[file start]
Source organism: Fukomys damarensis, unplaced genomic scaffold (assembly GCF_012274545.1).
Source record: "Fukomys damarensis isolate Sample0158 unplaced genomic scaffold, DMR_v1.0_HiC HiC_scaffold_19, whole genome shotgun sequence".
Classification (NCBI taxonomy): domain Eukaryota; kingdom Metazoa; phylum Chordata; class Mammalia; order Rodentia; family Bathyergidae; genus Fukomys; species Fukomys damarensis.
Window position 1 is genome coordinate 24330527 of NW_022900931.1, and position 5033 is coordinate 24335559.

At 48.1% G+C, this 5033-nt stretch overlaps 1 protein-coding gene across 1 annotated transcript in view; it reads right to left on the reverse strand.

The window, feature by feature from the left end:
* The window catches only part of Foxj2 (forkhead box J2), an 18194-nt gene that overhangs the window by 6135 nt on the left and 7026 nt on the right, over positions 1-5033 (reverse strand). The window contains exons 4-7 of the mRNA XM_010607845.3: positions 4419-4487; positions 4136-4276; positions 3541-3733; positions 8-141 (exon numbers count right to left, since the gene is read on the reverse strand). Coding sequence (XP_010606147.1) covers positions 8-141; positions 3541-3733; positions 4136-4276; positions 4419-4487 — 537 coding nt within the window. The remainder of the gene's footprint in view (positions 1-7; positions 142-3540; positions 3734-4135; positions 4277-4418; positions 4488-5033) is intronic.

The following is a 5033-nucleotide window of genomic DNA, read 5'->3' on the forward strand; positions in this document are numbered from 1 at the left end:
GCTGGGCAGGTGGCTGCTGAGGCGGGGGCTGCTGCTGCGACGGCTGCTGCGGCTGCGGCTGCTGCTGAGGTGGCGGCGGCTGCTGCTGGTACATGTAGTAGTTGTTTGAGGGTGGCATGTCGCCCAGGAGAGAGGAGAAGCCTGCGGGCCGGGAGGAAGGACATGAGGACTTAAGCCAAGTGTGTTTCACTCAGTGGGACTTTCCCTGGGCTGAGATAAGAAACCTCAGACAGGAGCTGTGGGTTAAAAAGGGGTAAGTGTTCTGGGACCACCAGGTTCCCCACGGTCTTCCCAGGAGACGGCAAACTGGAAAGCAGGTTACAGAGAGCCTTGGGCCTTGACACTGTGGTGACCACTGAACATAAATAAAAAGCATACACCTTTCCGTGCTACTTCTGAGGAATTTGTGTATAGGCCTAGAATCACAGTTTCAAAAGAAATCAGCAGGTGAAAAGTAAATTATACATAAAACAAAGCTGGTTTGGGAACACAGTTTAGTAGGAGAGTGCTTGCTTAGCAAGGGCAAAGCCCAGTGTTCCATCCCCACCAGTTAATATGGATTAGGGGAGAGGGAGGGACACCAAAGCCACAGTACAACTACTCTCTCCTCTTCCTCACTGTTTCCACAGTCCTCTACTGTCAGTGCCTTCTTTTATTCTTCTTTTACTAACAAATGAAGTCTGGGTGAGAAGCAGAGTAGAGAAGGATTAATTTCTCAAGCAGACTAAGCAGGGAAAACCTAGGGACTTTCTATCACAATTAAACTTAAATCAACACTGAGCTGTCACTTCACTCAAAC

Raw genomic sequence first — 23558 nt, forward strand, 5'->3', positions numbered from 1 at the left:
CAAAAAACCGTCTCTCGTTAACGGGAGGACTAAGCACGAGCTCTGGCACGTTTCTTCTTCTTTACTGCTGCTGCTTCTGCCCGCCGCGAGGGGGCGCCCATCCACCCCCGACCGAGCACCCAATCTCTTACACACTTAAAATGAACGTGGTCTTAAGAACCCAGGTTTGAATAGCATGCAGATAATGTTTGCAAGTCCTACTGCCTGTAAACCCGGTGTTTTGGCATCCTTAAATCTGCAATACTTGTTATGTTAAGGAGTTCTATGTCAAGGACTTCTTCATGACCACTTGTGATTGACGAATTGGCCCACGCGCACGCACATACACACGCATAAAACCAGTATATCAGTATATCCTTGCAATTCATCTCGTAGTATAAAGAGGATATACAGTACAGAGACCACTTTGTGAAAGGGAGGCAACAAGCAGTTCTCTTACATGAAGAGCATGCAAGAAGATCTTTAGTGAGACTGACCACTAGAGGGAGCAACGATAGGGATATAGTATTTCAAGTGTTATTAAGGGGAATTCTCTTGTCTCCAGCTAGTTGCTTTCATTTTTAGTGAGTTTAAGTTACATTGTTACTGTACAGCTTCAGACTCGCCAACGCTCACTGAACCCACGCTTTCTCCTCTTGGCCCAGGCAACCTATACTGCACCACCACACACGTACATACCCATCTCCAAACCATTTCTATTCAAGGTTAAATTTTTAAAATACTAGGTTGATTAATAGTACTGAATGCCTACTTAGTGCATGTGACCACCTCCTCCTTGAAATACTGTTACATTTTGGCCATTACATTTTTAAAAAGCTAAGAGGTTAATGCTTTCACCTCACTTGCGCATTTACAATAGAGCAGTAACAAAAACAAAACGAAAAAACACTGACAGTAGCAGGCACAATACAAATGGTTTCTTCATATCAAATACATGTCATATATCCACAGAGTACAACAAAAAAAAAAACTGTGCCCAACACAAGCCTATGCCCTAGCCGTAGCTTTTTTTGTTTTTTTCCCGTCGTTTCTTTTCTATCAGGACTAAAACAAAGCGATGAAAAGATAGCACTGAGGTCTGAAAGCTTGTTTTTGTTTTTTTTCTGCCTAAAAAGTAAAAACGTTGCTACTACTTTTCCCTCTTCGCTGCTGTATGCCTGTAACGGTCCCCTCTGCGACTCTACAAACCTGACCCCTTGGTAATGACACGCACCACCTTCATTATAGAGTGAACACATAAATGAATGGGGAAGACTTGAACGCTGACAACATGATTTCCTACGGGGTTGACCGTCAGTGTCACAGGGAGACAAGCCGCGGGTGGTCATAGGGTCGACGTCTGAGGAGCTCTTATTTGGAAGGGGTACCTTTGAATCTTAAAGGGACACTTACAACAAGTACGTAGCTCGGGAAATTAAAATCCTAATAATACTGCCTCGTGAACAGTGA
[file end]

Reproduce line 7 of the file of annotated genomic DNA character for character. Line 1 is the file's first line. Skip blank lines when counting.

* The window catches only part of Foxj2 (forkhead box J2), an 18194-nt gene that overhangs the window by 6135 nt on the left and 7026 nt on the right, over positions 1-5033 (reverse strand). The window contains exons 4-7 of the mRNA XM_010607845.3: positions 4419-4487; positions 4136-4276; positions 3541-3733; positions 8-141 (exon numbers count right to left, since the gene is read on the reverse strand). Coding sequence (XP_010606147.1) covers positions 8-141; positions 3541-3733; positions 4136-4276; positions 4419-4487 — 537 coding nt within the window. The remainder of the gene's footprint in view (positions 1-7; positions 142-3540; positions 3734-4135; positions 4277-4418; positions 4488-5033) is intronic.